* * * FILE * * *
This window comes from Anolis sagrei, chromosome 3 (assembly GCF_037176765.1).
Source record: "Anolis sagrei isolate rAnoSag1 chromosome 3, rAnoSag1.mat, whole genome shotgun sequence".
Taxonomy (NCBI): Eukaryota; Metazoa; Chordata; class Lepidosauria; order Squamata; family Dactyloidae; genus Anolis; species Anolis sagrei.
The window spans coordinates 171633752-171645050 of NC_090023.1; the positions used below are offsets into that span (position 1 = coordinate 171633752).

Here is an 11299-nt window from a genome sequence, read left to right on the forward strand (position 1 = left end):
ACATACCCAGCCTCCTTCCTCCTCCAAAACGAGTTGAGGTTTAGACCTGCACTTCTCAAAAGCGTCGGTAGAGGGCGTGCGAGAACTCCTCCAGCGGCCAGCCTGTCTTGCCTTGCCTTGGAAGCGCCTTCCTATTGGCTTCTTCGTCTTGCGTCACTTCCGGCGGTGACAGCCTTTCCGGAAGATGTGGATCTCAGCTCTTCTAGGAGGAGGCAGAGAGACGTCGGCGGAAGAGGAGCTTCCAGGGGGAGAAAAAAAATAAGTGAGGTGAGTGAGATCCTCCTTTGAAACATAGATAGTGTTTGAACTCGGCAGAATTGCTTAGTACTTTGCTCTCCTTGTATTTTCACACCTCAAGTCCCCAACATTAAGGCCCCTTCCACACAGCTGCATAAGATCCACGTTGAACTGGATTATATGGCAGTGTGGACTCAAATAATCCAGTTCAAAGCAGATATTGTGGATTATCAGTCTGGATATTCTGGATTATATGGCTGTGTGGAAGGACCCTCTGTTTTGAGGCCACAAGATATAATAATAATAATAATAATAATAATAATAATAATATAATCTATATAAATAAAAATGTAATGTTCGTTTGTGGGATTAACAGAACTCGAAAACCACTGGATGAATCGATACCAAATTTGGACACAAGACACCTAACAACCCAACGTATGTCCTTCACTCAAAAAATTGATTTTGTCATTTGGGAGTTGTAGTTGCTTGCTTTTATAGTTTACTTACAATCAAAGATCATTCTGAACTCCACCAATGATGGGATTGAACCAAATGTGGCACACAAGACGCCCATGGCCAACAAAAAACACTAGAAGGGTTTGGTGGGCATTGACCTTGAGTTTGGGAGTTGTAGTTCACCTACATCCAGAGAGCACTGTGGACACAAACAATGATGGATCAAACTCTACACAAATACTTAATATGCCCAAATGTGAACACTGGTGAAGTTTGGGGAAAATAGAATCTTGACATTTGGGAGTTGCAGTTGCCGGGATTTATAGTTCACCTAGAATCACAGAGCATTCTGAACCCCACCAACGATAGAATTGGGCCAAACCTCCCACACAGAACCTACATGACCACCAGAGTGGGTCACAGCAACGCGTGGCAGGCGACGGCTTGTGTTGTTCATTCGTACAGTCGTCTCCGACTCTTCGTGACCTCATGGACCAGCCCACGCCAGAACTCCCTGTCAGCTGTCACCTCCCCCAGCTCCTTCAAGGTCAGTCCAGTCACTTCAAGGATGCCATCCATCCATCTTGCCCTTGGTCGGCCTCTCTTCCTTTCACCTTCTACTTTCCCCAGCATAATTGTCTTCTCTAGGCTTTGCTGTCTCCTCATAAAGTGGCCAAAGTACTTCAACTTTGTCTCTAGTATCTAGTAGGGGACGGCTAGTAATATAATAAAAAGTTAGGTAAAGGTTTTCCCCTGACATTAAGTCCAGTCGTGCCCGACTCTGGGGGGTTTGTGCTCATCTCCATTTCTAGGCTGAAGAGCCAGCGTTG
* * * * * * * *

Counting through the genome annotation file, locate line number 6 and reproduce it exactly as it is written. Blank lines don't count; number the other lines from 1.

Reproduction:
ACATACCCAGCCTCCTTCCTCCTCCAAAACGAGTTGAGGTTTAGACCTGCACTTCTCAAAAGCGTCGGTAGAGGGCGTGCGAGAACTCCTCCAGCGGCCAGCCTGTCTTGCCTTGCCTTGGAAGCGCCTTCCTATTGGCTTCTTCGTCTTGCGTCACTTCCGGCGGTGACAGCCTTTCCGGAAGATGTGGATCTCAGCTCTTCTAGGAGGAGGCAGAGAGACGTCGGCGGAAGAGGAGCTTCCAGGGGGAGAAAAAAAATAAGTGAGGTGAGTGAGATCCTCCTTTGAAACATAGATAGTGTTTGAACTCGGCAGAATTGCTTAGTACTTTGCTCTCCTTGTATTTTCACACCTCAAGTCCCCAACATTAAGGCCCCTTCCACACAGCTGCATAAGATCCACGTTGAACTGGATTATATGGCAGTGTGGACTCAAATAATCCAGTTCAAAGCAGATATTGTGGATTATCAGTCTGGATATTCTGGATTATATGGCTGTGTGGAAGGACCCTCTGTTTTGAGGCCACAAGATATAATAATAATAATAATAATAATAATAATAATAATATAATCTATATAAATAAAAATGTAATGTTCGTTTGTGGGATTAACAGAACTCGAAAACCACTGGATGAATCGATACCAAATTTGGACACAAGACACCTAACAACCCAACGTATGTCCTTCACTCAAAAAATTGATTTTGTCATTTGGGAGTTGTAGTTGCTTGCTTTTATAGTTTACTTACAATCAAAGATCATTCTGAACTCCACCAATGATGGGATTGAACCAAATGTGGCACACAAGACGCCCATGGCCAACAAAAAACACTAGAAGGGTTTGGTGGGCATTGACCTTGAGTTTGGGAGTTGTAGTTCACCTACATCCAGAGAGCACTGTGGACACAAACAATGATGGATCAAACTCTACACAAATACTTAATATGCCCAAATGTGAACACTGGTGAAGTTTGGGGAAAATAGAATCTTGACATTTGGGAGTTGCAGTTGCCGGGATTTATAGTTCACCTAGAATCACAGAGCATTCTGAACCCCACCAACGATAGAATTGGGCCAAACCTCCCACACAGAACCTACATGACCACCAGAGTGGGTCACAGCAACGCGTGGCAGGCGACGGCTTGTGTTGTTCATTCGTACAGTCGTCTCCGACTCTTCGTGACCTCATGGACCAGCCCACGCCAGAACTCCCTGTCAGCTGTCACCTCCCCCAGCTCCTTCAAGGTCAGTCCAGTCACTTCAAGGATGCCATCCATCCATCTTGCCCTTGGTCGGCCTCTCTTCCTTTCACCTTCTACTTTCCCCAGCATAATTGTCTTCTCTAGGCTTTGCTGTCTCCTCATAAAGTGGCCAAAGTACTTCAACTTTGTCTCTAGTATCTAGTAGGGGACGGCTAGTAATATAATAAAAAGTTAGGTAAAGGTTTTCCCCTGACATTAAGTCCAGTCGTGCCCGACTCTGGGGGGTTTGTGCTCATCTCCATTTCTAGGCTGAAGAGCCAGCGTTG